Has anyone heard of a petiole borer in oaks? I have a case of white oaks (Q alba) dropping leaves, near the base of the blade. Not chewed by birds or squirrels, no sign of leaf feeding insects.
Any diseases that cause this type of symmptom?
Russ Carlson, RCA
From Scott's post it sounds like you may have been experiencing a wet spring. Have you ruled out Anthracnose?
Also is there one or more plants affected?
Magnesium defficency? or Toxic mulch?
Are there any twig gall formations near petioles?
Stephen, you mention "toxic mulch," Do you have any experience with Clopyralid contaminated mulch and the sypmtoms it might produce on large woody plants? I notice a lot of the literature on this problem comes from the PNW.
I was not particuarly referring to Clopyralid, rather an anaerobic conditions resulting in vascular cell damage or diruption.
No, I have yet to have any experience with Clopyralid contamination.
Most of the mulch around trees used here is bark mulch. Vary seldom have I seen grass clippings or bed hay/feed placed as mulch around trees.
No tests have been performed on larger trees specifically. Susceptibility projections are based upon plant family taxonomy: legumes, solanaceous.
In addition to Oregon and Washington, California preceeded Oregon in adopting handling and restrictions of contaminated compost materials.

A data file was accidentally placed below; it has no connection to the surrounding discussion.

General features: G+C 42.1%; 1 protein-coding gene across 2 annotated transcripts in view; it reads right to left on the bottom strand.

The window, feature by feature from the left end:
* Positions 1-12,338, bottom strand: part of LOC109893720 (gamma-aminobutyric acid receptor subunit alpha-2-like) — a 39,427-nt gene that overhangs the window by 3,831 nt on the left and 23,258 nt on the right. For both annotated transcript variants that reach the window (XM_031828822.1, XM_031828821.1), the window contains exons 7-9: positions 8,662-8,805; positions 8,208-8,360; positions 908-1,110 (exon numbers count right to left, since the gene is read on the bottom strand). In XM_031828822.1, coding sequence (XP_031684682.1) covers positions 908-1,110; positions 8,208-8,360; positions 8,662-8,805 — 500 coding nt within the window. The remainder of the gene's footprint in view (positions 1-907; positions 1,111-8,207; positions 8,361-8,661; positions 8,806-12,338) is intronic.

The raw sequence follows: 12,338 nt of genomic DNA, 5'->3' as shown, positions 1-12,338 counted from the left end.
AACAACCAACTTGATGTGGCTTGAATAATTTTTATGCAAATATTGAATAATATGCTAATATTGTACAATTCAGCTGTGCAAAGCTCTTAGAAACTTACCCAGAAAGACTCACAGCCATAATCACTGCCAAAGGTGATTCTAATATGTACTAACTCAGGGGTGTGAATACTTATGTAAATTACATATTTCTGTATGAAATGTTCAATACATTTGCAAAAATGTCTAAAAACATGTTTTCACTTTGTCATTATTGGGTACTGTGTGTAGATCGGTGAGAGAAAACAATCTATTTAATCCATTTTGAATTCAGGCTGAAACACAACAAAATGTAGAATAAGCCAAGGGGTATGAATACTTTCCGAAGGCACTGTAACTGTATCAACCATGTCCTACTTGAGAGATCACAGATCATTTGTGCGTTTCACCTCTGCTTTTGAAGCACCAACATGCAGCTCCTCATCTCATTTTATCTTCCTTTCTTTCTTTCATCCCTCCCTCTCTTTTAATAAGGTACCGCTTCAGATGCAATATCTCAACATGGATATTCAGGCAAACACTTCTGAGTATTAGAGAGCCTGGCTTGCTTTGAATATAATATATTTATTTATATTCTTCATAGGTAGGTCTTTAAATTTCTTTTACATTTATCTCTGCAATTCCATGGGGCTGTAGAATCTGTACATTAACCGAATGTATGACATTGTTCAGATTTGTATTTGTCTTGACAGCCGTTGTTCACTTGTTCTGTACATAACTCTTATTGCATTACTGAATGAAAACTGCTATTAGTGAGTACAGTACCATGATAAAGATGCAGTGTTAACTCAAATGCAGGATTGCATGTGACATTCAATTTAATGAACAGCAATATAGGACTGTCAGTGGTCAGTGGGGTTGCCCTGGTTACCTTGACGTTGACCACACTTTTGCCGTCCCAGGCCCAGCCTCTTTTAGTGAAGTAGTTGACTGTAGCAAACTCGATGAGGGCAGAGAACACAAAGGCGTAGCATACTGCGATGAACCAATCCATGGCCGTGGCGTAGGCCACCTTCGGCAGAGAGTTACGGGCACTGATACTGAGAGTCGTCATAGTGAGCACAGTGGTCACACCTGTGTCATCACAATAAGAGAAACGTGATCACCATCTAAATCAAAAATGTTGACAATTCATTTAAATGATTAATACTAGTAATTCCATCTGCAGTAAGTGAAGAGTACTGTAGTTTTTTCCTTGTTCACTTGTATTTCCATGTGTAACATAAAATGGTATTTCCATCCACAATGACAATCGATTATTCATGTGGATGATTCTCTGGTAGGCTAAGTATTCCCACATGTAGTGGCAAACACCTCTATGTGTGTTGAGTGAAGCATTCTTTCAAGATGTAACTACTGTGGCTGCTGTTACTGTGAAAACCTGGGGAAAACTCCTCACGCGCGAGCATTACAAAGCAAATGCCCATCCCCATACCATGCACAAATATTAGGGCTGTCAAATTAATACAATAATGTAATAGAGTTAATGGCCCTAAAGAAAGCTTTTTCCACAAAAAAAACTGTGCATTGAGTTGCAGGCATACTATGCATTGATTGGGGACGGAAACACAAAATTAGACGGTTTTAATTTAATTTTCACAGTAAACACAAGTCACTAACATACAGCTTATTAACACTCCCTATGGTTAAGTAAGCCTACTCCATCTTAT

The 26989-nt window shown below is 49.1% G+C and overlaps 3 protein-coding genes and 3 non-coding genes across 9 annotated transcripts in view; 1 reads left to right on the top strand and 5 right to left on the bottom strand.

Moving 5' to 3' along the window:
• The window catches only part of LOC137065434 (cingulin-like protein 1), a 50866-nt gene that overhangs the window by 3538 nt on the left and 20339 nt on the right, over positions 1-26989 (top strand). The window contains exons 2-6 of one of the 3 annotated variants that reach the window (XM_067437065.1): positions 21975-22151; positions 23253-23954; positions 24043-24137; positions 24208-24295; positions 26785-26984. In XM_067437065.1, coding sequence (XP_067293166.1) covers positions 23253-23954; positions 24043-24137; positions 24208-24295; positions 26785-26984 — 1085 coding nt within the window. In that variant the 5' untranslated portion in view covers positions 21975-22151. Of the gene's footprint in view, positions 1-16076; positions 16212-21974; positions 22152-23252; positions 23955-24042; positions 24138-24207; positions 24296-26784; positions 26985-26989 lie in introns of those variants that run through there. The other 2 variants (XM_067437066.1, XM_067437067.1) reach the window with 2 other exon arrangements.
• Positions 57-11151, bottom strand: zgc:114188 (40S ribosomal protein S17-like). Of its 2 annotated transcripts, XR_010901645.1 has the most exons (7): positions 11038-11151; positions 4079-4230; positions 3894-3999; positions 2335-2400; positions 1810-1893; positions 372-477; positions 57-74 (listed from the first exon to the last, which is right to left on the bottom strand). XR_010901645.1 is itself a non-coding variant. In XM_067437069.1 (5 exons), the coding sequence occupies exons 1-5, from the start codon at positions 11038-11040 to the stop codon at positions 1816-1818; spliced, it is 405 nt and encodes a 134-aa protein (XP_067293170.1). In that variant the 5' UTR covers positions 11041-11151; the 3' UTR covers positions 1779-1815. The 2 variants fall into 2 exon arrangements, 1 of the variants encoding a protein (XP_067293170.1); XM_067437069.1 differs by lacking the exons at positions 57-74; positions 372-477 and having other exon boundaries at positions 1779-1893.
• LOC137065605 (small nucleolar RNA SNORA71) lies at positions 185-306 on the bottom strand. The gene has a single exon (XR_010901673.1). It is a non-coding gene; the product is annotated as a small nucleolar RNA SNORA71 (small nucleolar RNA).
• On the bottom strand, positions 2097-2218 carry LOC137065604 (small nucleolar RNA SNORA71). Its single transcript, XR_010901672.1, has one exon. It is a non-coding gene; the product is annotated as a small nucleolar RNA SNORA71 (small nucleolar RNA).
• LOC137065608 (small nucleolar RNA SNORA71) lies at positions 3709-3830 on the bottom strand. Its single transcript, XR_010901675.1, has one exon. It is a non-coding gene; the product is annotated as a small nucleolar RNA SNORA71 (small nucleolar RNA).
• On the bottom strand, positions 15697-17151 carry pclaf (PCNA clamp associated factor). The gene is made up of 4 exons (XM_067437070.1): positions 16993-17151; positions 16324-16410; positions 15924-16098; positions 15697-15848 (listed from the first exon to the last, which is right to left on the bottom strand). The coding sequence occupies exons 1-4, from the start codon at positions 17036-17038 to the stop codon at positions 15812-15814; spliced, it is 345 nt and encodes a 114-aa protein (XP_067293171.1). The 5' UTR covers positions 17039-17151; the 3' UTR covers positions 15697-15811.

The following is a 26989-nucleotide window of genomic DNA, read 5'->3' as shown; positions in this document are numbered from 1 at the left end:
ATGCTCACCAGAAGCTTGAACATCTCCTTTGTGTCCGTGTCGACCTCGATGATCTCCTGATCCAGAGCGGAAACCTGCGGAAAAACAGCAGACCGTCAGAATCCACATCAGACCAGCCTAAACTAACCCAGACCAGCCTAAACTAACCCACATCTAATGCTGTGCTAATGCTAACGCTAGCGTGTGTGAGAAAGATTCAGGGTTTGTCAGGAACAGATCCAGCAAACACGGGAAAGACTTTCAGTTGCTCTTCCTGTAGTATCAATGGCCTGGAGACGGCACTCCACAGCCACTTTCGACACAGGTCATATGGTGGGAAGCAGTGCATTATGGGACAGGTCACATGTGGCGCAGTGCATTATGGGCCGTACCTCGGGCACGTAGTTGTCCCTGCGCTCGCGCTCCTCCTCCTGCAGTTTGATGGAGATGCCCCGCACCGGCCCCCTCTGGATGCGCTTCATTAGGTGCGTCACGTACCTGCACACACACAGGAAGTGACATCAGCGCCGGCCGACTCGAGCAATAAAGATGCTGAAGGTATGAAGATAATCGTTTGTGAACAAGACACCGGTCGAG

Have their been recent drought conditions?
I don't know if it helps, the city of Brantford is located in Southern Ontario. We had a very wet cold spring up here also. We have had leaf drop in Oaks both Red and White, Norway maples and Sycamores. We are seeing both Anthracnose and Verticilium Wilt. Also we are looking at possible Oak Wilt Disease. I hope this might help. We are also having to deal with the Emerald Ash Borer.
I finally got a few leaf samples of the oak leaves. The arborist had thought that he saw girdling, like a twig girdler on a tiny scale, when using a hand lens. Under the dissecting microscope, it appears that the âgirdlingâ is just shrinkage and breaking of tissues where the infection first occurred, girdling the petiole at the surface. Rather odd.
My suspicions have turned to anthracnose or similar disease. Does not appear to be life threatening, Max of about 25 percent foliage loss. No signs of infection on the blades, only the petiole.
Drought- yes, about 20 months, ended (officially) last fall. Winter was about normal, slightly high on rainfall. Spring was very wet, cooler than normal, prime for fungal infections. This is probably not drought related, except as the trees may be somewhat more susceptible or less able to recover.
Bear, DE USA
That sounds consistent with our white oak observations.
The pathologist on our team mentioned he saw some "spots" on petioles that might be anthracnose. We had no "girdling and collapse" as you describe and we were concerned with these symptoms only as part of a broader assessment. So we did not pursue with any disscetion or cukturing.
I am not clear if our pathologist would have looked for or anticipated a different organism on petioles and leaves.
Checked back on one of our white oaks today. No evidence of dropped leaves though some are a little droopy. That could be due to last week's high 90's F temps and the underlying damge we are investigating.
Russ, speaking of your dissecting microscope, did you ever take the digital-video add-on step?
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